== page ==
Editor's note: This article ran in the December 2008 edition of Dairy Herd Management.
Juggling the demands of a dairy farm, family and personal needs can be quite a challenge. It’s easy to get so wrapped up in your own problems that you fail to communicate effectively. This leads to misunderstandings.
These simple misunderstandings — as well as the stress of dairy farming — can easily damage personal relationships between family members, as well as with employees. The inability to effectively communicate, along with the added failure to handle disagreements in a positive manner, can hamper the harmony and the profitability of your dairy.
Disagreements in a family or with farm employees are normal and often inevitable. Disputes within a family farming operation are sometimes unavoidable.
Disagreements are part of life itself, but they do not have to ruin relationships with others (family or employees). Conflict can destroy trust for others if the farm’s working environment is not supportive and understanding.
Fairness is the key issue to resolve any conflict situation between individuals. Learning to deal with conflict in a positive manner can actually lead to personal growth as an individual. To accomplish this:
Always look for win-win situations.
Make a concession or two as a gesture of good will.
Resist having the last word after things have been settled.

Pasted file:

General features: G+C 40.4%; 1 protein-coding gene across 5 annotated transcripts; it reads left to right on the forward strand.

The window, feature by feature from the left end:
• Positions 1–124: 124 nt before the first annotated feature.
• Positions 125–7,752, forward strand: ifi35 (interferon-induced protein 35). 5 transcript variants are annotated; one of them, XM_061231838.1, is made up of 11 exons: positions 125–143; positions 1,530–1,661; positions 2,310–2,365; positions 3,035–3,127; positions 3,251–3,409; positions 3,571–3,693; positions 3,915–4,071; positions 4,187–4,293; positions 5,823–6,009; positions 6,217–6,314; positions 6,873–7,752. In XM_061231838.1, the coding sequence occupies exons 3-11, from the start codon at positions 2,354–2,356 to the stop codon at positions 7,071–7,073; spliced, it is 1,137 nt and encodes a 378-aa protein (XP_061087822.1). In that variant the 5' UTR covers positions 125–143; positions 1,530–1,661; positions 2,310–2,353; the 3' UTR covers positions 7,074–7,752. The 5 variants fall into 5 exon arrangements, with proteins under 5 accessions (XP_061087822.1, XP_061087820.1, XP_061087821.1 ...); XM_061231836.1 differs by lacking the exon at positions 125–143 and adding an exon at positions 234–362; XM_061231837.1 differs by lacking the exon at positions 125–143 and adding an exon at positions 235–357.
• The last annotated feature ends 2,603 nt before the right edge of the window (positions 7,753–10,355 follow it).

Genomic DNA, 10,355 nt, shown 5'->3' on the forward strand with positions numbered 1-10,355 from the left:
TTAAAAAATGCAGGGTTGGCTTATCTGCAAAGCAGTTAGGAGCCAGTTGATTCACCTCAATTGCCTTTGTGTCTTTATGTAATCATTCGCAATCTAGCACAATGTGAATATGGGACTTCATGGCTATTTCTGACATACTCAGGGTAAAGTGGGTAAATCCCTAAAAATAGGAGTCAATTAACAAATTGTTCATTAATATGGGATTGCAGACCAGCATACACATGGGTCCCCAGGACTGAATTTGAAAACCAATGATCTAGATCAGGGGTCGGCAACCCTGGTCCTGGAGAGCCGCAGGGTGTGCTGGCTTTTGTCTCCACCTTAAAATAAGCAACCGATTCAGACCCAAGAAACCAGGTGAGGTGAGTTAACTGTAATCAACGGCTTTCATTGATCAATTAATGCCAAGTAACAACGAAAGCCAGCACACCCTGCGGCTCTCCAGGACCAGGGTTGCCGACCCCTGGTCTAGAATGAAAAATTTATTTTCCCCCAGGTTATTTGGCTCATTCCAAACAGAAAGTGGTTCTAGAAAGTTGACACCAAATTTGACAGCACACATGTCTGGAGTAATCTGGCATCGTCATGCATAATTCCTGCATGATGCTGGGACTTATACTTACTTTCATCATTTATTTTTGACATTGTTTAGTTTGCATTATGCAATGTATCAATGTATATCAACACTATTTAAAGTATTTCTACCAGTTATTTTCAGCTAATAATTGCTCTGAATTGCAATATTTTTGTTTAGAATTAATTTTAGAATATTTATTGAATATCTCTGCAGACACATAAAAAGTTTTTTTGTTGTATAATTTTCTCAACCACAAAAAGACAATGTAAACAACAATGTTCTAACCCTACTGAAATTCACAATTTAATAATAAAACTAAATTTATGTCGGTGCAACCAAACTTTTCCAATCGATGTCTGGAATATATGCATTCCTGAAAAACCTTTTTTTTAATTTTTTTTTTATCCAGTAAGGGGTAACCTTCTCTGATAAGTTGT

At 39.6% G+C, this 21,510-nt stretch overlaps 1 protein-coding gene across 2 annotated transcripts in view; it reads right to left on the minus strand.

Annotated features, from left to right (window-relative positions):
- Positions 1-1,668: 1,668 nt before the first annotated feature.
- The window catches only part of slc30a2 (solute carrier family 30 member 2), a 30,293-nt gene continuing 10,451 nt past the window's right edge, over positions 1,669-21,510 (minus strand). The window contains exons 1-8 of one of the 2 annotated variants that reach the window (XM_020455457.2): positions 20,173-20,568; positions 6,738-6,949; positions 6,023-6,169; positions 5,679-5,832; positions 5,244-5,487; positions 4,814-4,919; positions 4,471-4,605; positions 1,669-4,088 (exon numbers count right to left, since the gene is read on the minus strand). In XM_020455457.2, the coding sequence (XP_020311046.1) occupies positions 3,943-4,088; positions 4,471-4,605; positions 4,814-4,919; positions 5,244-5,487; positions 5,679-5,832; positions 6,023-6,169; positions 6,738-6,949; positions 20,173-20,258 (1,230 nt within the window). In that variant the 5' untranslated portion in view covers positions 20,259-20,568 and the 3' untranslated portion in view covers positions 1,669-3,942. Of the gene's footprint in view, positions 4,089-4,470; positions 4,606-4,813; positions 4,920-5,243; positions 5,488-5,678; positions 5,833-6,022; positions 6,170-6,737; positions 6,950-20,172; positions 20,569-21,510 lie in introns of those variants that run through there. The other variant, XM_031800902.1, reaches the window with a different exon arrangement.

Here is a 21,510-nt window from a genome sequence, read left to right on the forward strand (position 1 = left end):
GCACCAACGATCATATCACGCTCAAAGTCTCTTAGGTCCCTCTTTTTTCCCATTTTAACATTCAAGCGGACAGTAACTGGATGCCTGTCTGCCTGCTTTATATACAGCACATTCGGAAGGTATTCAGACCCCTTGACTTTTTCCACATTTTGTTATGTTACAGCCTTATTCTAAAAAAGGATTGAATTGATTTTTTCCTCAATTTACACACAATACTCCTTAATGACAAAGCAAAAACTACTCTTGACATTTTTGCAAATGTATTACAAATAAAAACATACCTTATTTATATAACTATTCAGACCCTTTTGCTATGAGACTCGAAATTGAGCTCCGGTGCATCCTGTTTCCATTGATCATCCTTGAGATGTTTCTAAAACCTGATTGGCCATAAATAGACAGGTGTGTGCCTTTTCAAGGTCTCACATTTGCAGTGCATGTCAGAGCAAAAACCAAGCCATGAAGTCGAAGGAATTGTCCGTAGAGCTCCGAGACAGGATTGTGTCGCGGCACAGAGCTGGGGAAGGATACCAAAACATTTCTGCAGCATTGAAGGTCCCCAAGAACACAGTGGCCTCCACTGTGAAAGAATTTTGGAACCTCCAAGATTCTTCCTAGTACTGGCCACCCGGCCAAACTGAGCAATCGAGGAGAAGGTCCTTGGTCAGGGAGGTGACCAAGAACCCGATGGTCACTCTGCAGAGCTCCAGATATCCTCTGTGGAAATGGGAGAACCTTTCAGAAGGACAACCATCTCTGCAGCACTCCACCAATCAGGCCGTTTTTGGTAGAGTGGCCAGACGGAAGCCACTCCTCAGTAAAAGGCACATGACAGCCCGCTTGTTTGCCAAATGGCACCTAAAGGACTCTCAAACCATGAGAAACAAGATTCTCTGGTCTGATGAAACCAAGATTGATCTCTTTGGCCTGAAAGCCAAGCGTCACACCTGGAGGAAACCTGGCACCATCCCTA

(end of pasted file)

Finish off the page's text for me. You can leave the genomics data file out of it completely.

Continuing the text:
Avoid conversation killer terms or phrases that often stop the communication process.
The real trick is learning how to have disagreements with another person without being disagreeable.
Many times individuals will use unfair fighting tactics during a disagreement. They know the other person too well and use that to their advantage. This may mean refusing to admit that the problem even exists or simply pretending that the problem will disappear by itself over time.
Another common tactic is to walk away and give the other person the silent treatment. They are not willing to openly discuss the issue or problem at hand.
Others try the avalanche approach by storing up all their gripes over time and then unloading them all at once. The other person is overwhelmed and does not know how to respond to so many problems being thrown at them.
It is easy to worry more about who to blame rather than finding a solution. This means time is spent fighting or arguing about the issue or disagreement rather than working out a feasible solution. Too often, families fight about the same old issues without ever resolving their real differences.
Steps for success
Learning to share your feelings with another person without finding blame is the first step to working through any disagreement in a positive manner. Keep your discussion focused on the problem at hand; never let one argument lead to another argument.
Try avoid using “you always” or “you never” during a disagreement. The “you” word only points the finger of blame at the other person. They will quickly become defensive and never understand what you are trying to explain.
Be sure to avoid any name-calling or yelling. Also be honest with each other and stick to the facts of the matter being discussed. This keeps the emotional stress out of the discussion at hand.
Remember, never argue with another person in public. Keep any personal family or employee arguments private. And above all else, remember to tell others “I am sorry” and then show that you mean it.
Following these simple practices offers a much better opportunity to resolve family disagreements or employee conflicts in a more positive manner.
Ron Hanson is a Neal E. Harlan professor of agribusiness at the University of Nebraska.